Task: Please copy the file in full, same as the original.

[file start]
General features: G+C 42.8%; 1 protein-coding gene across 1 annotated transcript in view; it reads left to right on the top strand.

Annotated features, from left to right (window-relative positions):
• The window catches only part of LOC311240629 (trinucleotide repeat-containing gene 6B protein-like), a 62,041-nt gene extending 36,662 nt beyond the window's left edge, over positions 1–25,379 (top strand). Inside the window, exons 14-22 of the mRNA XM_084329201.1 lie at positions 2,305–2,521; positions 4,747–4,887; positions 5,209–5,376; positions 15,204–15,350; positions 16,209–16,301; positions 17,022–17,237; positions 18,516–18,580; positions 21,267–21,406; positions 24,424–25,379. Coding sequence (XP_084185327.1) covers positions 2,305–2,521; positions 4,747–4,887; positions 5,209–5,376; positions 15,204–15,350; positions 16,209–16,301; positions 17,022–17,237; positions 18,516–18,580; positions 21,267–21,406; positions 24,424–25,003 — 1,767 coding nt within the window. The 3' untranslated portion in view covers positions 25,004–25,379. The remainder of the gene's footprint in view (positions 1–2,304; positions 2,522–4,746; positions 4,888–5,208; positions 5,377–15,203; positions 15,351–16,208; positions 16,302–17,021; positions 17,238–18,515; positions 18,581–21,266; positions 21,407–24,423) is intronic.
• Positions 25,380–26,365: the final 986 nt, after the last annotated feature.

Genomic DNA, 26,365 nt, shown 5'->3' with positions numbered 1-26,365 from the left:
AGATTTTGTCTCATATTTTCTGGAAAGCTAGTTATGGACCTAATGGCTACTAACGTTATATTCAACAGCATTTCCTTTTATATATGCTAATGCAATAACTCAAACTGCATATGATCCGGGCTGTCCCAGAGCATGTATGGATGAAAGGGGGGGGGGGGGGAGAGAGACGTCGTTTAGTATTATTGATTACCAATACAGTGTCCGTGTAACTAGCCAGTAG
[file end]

General features: G+C 42.8%; 1 protein-coding gene across 1 annotated transcript in view; it reads left to right on the top strand.

Annotated features, from left to right (window-relative positions):
• The window catches only part of LOC311240629 (trinucleotide repeat-containing gene 6B protein-like), a 62,041-nt gene extending 36,662 nt beyond the window's left edge, over positions 1–25,379 (top strand). Inside the window, exons 14-22 of the mRNA XM_084329201.1 lie at positions 2,305–2,521; positions 4,747–4,887; positions 5,209–5,376; positions 15,204–15,350; positions 16,209–16,301; positions 17,022–17,237; positions 18,516–18,580; positions 21,267–21,406; positions 24,424–25,379. Coding sequence (XP_084185327.1) covers positions 2,305–2,521; positions 4,747–4,887; positions 5,209–5,376; positions 15,204–15,350; positions 16,209–16,301; positions 17,022–17,237; positions 18,516–18,580; positions 21,267–21,406; positions 24,424–25,003 — 1,767 coding nt within the window. The 3' untranslated portion in view covers positions 25,004–25,379. The remainder of the gene's footprint in view (positions 1–2,304; positions 2,522–4,746; positions 4,888–5,208; positions 5,377–15,203; positions 15,351–16,208; positions 16,302–17,021; positions 17,238–18,515; positions 18,581–21,266; positions 21,407–24,423) is intronic.
• Positions 25,380–26,365: the final 986 nt, after the last annotated feature.

Genomic DNA, 26,365 nt, shown 5'->3' with positions numbered 1-26,365 from the left:
AGATTTTGTCTCATATTTTCTGGAAAGCTAGTTATGGACCTAATGGCTACTAACGTTATATTCAACAGCATTTCCTTTTATATATGCTAATGCAATAACTCAAACTGCATATGATCCGGGCTGTCCCAGAGCATGTATGGATGAAAGGGGGGGGGGGGGGAGAGAGACGTCGTTTAGTATTATTGATTACCAATACAGTGTCCGTGTAACTAGCCAGTAG